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Old 04-10-2012, 09:29 PM   #1
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Default Alcohol Without Yeast

I was just pondering the idea of yeast and how we could make alcohol without it.. and thought about Synthetic Alcohol. That article seems to be the start of something that could phase out alcohol in the next century, but for now I'm curious if there is ANY known way to make alcohol without the use of yeast

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Old 04-10-2012, 09:32 PM   #2
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I'm no chemist by any means. But in order to do that you might have to find a way to isolate some lactobacillus and put that in.

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Old 04-10-2012, 09:35 PM   #3
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The synthetic "alcohol" described in the article does not contain any alcohol at all. It is meerly a mix of mindaltering drugs that make you feel "buzzed".

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Old 04-10-2012, 09:49 PM   #4
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Quote:
Originally Posted by Gregscsu View Post
The synthetic "alcohol" described in the article does not contain any alcohol at all. It is meerly a mix of mindaltering drugs that make you feel "buzzed".
Yeah, I understand that. I'm simply saying it could replace alcohol.

I'm curious if there is another way to make Alcohol. I found a couple articles that suggest it is. It sounds like you need to extract the enzyme that produces alcohol from the yeast cells and introduce that to sugars.

I was just thinking hard about how alcohol is made and was curious if that was the ONLY way it is made. Hydration of ethylene produces non-drikable alcohol, but not really interested in that. I think drinkable alcohol is pretty much only made with yeast.

Synthetic alcohol sounds pretty cool though. It would be cool to have an antidote to alcohol
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Old 04-10-2012, 10:00 PM   #5
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I read somwhere that they use bacteria to make alchohol out of wood pulp
Cant find it now tho...

but this might be interesting http://www.biofuelsdigest.com/bdiges...rsion-process/

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Old 04-11-2012, 12:57 AM   #6
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diazepam enhances drunkenness, there is no way it could ever replace it. unless it can **** in my sock drawer.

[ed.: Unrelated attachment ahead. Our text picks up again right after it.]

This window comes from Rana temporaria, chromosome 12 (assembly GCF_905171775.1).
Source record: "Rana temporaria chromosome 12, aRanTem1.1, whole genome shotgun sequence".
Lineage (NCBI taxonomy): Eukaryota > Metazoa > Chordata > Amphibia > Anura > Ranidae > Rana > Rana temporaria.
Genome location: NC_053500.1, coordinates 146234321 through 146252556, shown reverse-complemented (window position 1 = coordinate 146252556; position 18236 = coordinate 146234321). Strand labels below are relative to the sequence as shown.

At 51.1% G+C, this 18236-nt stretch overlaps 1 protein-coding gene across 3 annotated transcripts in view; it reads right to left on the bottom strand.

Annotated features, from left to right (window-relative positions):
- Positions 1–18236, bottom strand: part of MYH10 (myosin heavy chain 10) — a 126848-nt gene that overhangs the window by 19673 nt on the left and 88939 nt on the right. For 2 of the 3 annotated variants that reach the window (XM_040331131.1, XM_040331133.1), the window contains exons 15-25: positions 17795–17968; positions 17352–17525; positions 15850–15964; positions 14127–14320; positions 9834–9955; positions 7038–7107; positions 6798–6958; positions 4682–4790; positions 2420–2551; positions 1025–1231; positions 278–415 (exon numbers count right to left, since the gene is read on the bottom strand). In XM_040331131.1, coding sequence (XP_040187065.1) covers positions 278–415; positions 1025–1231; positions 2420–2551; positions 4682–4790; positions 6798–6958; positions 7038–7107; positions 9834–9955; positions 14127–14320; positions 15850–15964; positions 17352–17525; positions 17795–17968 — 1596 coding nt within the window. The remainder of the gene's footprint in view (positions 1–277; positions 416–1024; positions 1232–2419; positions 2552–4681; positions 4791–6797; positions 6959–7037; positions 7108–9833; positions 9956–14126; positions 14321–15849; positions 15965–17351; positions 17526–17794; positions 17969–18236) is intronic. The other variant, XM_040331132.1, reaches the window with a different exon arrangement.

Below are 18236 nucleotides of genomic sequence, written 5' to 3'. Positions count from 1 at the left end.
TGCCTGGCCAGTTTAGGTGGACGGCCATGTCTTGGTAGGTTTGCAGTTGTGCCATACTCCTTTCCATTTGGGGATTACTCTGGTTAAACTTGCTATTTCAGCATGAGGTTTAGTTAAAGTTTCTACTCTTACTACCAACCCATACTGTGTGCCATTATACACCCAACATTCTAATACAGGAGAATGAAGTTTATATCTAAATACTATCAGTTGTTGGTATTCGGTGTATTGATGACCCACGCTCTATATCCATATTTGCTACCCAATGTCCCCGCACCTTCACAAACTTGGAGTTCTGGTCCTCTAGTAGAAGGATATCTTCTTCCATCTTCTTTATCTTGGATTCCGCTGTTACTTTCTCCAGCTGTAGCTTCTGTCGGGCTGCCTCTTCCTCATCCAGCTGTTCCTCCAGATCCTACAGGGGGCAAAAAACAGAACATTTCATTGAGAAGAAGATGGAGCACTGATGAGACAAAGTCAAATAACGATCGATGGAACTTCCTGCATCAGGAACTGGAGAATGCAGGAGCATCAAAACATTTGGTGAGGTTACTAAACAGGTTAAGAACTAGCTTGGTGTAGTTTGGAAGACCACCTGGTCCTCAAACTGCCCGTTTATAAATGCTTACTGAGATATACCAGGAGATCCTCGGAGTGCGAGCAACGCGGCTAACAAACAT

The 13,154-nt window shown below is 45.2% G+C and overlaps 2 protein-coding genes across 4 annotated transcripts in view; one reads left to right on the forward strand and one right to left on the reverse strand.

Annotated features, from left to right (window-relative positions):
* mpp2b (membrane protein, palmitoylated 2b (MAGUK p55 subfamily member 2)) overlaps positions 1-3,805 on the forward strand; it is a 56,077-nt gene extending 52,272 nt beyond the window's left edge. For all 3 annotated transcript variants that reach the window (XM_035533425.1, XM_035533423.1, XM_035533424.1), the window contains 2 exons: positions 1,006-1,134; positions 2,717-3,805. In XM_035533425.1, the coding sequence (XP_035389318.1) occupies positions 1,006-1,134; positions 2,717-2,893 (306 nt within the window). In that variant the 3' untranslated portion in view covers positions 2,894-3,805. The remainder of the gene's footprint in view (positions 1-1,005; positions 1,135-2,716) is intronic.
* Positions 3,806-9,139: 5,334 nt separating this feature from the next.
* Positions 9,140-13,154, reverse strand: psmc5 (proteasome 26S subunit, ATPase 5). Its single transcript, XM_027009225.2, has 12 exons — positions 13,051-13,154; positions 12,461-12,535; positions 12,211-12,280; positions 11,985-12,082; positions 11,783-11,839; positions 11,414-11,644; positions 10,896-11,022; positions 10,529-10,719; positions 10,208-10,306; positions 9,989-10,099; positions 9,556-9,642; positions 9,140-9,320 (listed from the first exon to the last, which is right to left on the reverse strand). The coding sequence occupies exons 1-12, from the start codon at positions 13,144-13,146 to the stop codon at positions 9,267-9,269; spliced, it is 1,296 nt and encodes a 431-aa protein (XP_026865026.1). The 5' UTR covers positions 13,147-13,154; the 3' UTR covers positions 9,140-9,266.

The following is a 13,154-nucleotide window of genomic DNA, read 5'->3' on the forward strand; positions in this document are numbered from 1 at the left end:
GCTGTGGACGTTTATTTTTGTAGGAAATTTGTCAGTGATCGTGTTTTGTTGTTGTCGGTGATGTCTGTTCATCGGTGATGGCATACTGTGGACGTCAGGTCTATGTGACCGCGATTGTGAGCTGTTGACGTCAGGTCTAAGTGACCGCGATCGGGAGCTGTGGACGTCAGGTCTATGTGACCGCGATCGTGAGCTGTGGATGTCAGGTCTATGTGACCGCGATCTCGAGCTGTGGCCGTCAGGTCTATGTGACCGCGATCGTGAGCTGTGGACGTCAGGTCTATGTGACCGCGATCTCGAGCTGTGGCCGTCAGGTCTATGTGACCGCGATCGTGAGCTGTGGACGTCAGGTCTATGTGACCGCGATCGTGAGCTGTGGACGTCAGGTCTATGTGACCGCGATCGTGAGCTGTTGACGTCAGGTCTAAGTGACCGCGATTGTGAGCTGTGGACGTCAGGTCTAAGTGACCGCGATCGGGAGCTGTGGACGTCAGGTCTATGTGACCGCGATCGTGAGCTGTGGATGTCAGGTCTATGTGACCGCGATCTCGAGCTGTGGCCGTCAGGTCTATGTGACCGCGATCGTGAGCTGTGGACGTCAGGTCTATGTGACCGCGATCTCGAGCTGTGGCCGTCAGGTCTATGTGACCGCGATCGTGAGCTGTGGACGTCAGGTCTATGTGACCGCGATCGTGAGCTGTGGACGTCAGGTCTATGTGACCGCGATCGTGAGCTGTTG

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Old 04-11-2012, 10:10 PM   #7
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Quote:
Originally Posted by cool brew View Post
Yeah, I understand that. I'm simply saying it could replace alcohol.
What would be the advantage?
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Old 04-11-2012, 10:17 PM   #8
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That article is a joke. benzodiazepines are highly addictive. This "synthetic" alcohol from benzodiazepine-spiked liquid will never be allowed to be served, so dont get your hopes up that it will phase out alcohol!

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Old 04-12-2012, 09:14 AM   #9
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isnt that the same thing at ludes or http://en.wikipedia.org/wiki/Methaqualone

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Old 04-12-2012, 12:16 PM   #10
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Alcohol is produced by countless micro-organisms. There are plenty of fungi and bacteria that produce alcohol. Go into google and type fungal ethanol production and then try bacterial ethanol production. If you want to find better quality results type filetypedf after your search and it will increase the percentage of scientific journal articles found, I would rate myself as highly educated in most areas of science simply because of my use of filetypedf.

http://www.google.com/#hl=en&safe=off&sclient=psy-ab&q=fungal+ethanol+production+filetypedf&oq=fun gal+ethanol+production+filetypedf&aq=f&aqi=&aql= &gs_l=hp.3...7830l10552l3l10733l6l6l0l0l0l0l80l418 l6l6l0.frgbld.&pbx=1&bav=on.2,or.r_gc.r_pw.r_qf.,c f.osb&fp=fd7db91cb597af7&biw=720&bih=783

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